"Real" Athletes

Women have been playing intercollegiate sports for decades, despite the struggles and inequalities they have endured to participate. Unlike their male counterparts, particularly those at Division I schools, female athletes rarely win fame or wealth for playing. Indeed, as the oral history interviews reveal, many Trinity women athletes competed for the love of the sport, rather than for accolades or write-ups in the newspaper. Undeniably, their love of their sport and their dedication to playing despite all of the barriers placed before them made these women “real” athletes.

Today, many of Trinity’s pioneering women athletes continue to fight for equality and to advocate for justice, and not just in the realm of athletics. Whether as a coach mentoring students, a conference commissioner expanding opportunities for women in Division III, or as a mother setting foundations for their children, Trinity women athletes reveal that their fight to prove themselves as "real" athletes galvanized them to be role models on campus and throughout the rest of their lives. 

Portia Hoeg, class of ‘01, played basketball for three years at Trinity. Despite a difficult decision to not be a part of the women’s basketball team her last year, she was dedicated to the sport and still is today as a Division III conference commissioner. Looking back from where she is today and the journey she took to get there, she described how she came into her own at Trinity and now has a platform to make a difference in the world. Click here to listen to her oral history quote.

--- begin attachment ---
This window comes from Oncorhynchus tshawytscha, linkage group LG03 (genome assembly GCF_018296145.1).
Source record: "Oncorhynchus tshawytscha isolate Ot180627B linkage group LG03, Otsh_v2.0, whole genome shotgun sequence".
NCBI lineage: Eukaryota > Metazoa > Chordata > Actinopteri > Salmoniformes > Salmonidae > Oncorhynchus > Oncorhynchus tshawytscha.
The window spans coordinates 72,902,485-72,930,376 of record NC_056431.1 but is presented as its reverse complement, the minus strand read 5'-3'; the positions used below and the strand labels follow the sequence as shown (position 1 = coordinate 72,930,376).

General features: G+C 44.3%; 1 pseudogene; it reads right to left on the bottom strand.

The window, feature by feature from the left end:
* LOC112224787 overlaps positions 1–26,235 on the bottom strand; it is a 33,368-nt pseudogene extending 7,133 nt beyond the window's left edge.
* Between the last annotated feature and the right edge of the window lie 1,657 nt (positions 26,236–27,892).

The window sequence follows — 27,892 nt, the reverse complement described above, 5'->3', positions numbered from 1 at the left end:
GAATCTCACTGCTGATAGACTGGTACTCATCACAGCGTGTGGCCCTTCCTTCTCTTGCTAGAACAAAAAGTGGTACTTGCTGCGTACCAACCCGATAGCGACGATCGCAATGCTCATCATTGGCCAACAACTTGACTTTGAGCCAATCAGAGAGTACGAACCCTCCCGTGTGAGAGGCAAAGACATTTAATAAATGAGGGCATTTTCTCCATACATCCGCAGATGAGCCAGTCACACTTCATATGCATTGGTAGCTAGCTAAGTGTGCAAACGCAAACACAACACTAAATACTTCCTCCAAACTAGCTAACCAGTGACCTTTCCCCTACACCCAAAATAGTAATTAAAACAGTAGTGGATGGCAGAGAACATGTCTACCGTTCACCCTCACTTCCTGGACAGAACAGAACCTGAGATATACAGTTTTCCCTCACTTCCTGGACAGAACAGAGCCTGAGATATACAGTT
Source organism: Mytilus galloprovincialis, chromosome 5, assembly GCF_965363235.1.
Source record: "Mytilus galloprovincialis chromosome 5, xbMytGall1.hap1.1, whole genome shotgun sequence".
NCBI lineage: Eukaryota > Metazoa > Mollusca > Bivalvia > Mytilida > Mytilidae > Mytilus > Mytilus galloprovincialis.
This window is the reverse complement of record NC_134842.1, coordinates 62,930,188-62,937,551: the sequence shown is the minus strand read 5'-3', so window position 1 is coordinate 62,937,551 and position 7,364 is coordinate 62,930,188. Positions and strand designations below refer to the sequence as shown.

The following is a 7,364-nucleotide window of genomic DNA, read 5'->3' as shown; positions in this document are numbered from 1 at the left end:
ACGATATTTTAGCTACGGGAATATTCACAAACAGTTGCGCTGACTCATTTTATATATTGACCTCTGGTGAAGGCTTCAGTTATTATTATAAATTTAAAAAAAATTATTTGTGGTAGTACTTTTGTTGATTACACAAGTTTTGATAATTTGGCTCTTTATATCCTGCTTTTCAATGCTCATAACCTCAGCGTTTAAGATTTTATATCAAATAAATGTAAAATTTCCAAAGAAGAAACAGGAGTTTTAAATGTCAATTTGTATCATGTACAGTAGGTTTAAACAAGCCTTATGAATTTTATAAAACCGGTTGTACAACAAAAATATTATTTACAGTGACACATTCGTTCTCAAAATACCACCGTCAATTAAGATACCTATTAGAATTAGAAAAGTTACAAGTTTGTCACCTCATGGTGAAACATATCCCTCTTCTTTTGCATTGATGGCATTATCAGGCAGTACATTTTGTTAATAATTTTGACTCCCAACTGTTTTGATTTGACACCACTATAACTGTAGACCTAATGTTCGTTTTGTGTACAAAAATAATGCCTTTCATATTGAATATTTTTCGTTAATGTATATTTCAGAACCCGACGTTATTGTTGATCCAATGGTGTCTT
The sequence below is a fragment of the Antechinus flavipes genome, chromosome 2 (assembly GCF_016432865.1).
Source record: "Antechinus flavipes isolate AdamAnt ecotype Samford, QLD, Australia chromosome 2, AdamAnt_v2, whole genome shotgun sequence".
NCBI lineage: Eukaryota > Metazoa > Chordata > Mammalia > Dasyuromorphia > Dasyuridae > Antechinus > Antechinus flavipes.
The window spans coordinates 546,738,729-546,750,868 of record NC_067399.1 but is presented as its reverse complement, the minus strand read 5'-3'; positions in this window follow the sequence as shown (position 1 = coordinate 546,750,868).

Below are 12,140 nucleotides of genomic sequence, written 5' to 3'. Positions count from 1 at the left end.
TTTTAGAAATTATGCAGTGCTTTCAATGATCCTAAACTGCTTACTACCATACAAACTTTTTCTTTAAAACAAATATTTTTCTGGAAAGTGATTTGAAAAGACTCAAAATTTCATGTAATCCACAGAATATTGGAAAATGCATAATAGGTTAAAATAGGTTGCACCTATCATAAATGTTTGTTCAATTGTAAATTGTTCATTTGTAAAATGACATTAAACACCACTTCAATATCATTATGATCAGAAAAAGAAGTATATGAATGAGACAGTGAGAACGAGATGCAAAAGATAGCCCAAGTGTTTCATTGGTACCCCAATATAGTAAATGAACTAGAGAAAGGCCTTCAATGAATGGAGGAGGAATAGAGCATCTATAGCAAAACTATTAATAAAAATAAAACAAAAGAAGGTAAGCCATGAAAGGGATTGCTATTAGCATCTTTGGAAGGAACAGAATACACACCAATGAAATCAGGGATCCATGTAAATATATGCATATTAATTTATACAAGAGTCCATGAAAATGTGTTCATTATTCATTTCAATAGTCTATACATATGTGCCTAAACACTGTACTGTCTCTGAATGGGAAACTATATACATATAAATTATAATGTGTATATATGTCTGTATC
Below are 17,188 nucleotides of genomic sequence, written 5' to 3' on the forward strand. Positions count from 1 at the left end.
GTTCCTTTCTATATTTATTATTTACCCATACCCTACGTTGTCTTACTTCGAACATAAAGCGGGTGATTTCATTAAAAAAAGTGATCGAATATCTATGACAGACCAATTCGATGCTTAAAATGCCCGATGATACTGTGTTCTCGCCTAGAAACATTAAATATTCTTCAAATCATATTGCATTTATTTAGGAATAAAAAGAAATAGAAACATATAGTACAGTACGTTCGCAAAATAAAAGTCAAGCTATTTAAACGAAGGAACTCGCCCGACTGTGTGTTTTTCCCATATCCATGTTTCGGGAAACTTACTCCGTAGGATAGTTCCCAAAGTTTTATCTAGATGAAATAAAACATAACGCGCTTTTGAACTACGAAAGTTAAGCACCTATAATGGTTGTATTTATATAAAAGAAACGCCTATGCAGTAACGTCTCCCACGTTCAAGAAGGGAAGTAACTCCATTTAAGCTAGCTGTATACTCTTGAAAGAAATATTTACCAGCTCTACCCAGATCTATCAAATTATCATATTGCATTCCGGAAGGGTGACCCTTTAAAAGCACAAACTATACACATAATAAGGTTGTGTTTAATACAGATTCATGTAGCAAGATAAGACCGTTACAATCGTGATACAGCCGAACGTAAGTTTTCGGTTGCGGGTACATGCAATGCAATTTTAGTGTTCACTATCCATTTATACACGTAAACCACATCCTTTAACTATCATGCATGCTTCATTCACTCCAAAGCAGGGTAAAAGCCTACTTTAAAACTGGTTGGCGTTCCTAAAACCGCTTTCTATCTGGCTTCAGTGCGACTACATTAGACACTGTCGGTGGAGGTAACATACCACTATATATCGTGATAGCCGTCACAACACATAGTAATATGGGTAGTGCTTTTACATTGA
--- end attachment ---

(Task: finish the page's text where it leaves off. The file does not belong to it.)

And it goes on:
Interview with Betty Meadows

Betty Meadows, class of 1966, remembered her teammate Emily Burrer Foster for her kindness. Meadows describes Burrer Foster as someone who would work with anyone on the team at any time to improve their skills. Back when there was no coach, Burrer Foster would give her time to be a thoughtful teammate and help wherever it was needed. Burrer Foster’s four national titles in doubles and singles elevated the women’s team and influenced other talented players like Sarah Scott Mayo and Debby Darby to come to Trinity. Burrer Foster’s individual wins were influential, but her willingness to work with others created a team.

MEADOWS: Emily Burrer would work with you on any skill, any forehand, any backhand, any serve that was giving you trouble. She was just a really wonderful teammate. And she would give her time to coach any of us because there was no coach.